Raman on Bruland and Gerritsen and Hudson and Riello, 'Reinventing the Economic History of Industrialisation'

Kristine Bruland, Anne Gerritsen, Pat Hudson, Giorgio Riello, eds. Reinventing the Economic History of Industrialisation. Montreal: McGill-Queen's University Press, 2020. Illustrations, tables. 344 pp. $140.00 CAD (cloth), ISBN 978-0-228-00090-7; $40.95 CAD (paper), ISBN 978-0-228-00091-4.

Reviewed by Alka Raman (London School of Economics and Political Science)
Published on H-Sci-Med-Tech (March, 2023)
Commissioned by Penelope K. Hardy (University of Wisconsin-La Crosse)

Printable Version: https://www.h-net.org/reviews/showpdf.php?id=58222

Maxine Berg occupies a prominent position among historians working on the first Industrial Revolution in global history. Challenging mainstream Britain-focused and wage-centered narratives on industrialization, her numerous contributions have stood out for presenting robust alternative evidence related to the growth of the phenomenon we now understand as industrialization. Berg’s work has successfully extended our knowledge of the first Industrial Revolution by demonstrating its trans-European connections with Asia, especially India and China, placing it at the heart of the global history discourse. Her unraveling of the role of artisans and consumer goods in shaping premodern global economies acted as veritable seeds for new investigations on the role that knowledge, skill, machinery, materials, consumption, trade, and small-scale production played in shaping the Industrial Revolution.

Reinventing the Economic History of Industrialisation successfully locates Berg’s vital work within the discourse on industrialization and the crucial debates connected to the theme, such as the great divergence, European exceptionalism, and the role of consumption in the industrialization process. As an edited compilation of essays, the volume succeeds in highlighting Berg’s contribution to economic history while simultaneously demonstrating how it has stimulated new perspectives leading to original and varied scholarship.

The book is divided into four parts, delineated as "ages," as a candid recognition of the four key aspects through which Berg approached industrialization: manufactures, machinery, luxury goods, and global trade. This structure allows the editors to set chapters within neat thematic groups enabling mutual dialogue between close-enough concepts. The introduction does an impressively thoughtful job of setting out Berg’s vast scholarship over the decades on the theme of industrialization. Individual chapters take off where Berg’s writings have led to new questions and insights, offering novel perspectives and explorations of key concepts related to Berg’s work. Seventeen in all, these chapters focus on a variety of topics and, on the whole, are a useful compilation of new ideas and old arguments presented anew.

While the paucity of space does not allow me to go into detail about each chapter, several stand out both for the new pieces of evidence offered and for their examination. Most chapters are descriptive in character, and they bring forth substantial historical evidence to make their arguments. Some exceptionally remarkable pieces include Osamu Saito's on machinery and shifts in occupational structure, Liliane Hilaire-Pérez's on the significance of the older meaning of technology as useful knowledge and efficient action, David Washbrook's on the challenge from Indian evidence to the idea of small-scale manufacturing, and Patrick Karl O’Brien's on his call for a fuller understanding of the "macro" inventions of the cotton textile industry. Equally strong cases are made by Anne Gerritsen on the existence of knowledge related to knowing and making in premodern China, Giorgio Riello on the context of procurement of cotton goods in Madras by the English East India Company, Beverly Lemire on the distinctiveness offered by indigenous goods within the metropole, and the engaging narrative on French collection of botanical data by Sarah Easterby-Smith, uniting economic history with the history of science via useful natural knowledge accumulation.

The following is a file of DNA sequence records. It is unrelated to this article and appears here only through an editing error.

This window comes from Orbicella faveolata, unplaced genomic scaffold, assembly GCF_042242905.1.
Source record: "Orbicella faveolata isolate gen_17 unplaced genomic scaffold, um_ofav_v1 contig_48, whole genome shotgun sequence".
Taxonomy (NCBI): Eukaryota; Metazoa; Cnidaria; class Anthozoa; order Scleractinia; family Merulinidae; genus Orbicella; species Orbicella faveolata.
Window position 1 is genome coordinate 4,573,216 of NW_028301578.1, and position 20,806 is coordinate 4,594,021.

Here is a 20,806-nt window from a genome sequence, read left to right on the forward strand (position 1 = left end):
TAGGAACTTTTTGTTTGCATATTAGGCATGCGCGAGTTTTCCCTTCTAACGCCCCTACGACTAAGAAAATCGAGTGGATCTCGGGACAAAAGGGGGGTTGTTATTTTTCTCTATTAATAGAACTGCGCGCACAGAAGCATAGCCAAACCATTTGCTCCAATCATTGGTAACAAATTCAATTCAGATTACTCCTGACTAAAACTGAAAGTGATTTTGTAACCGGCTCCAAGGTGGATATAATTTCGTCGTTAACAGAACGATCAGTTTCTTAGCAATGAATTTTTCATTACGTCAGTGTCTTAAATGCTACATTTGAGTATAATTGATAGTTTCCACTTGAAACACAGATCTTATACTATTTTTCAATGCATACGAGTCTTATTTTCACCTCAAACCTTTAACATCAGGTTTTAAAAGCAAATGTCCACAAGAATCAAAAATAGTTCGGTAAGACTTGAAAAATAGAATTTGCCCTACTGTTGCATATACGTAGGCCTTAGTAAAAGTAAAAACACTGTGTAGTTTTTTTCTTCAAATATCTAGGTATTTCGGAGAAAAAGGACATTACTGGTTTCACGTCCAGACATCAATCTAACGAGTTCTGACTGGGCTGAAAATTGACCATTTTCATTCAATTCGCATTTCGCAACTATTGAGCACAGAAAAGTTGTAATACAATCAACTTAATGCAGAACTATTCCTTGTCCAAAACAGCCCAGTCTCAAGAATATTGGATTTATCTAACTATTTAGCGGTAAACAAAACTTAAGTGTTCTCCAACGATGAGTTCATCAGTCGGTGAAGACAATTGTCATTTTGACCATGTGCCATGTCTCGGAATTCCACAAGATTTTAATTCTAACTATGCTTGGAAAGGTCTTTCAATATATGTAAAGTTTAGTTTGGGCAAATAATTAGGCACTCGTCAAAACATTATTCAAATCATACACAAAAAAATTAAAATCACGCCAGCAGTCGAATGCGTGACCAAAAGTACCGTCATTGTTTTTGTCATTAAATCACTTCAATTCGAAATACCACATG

The collection effectively takes the narrative of global history beyond an opaque economic divergence or generalized exceptionalism, toward a human instinct for knowledge and wealth acquisition and the myriad ways this instinct presents itself, whether through the withholding of trade secrets within a factory or through the slow adaptation of a self-acting spinning machine or the logical persistence of small-scale manufacturing. It highlights not only the global connections on which industrialization was based but also the specific local contexts within which actors as individuals and groups operated, ultimately shaping their economic realities and our collective global history.

In the spirit of a good homage, the book offers a solid nod to Berg’s exceptional contribution to the field of economic history and furthers her perspective by building on it and through rigorous engagement with the themes she developed. To that end, it constitutes a useful volume for those interested in understanding how knowledge traveled and evolved in the premodern world leading up to industrialization, whether academics, students, or curious nonacademics. Given the nature of this volume, the best reviewer would have been the inimitable Berg herself. Based on the breadth and quality of scholarship on display here, I would imagine she is more than contented with the outcome.

Citation: Alka Raman. Review of Bruland, Kristine; Gerritsen, Anne; Hudson, Pat; Riello, Giorgio, eds., Reinventing the Economic History of Industrialisation. H-Sci-Med-Tech, H-Net Reviews. March, 2023.
URL: https://www.h-net.org/reviews/showrev.php?id=58222

This work is licensed under a Creative Commons Attribution-Noncommercial-No Derivative Works 3.0 United States License.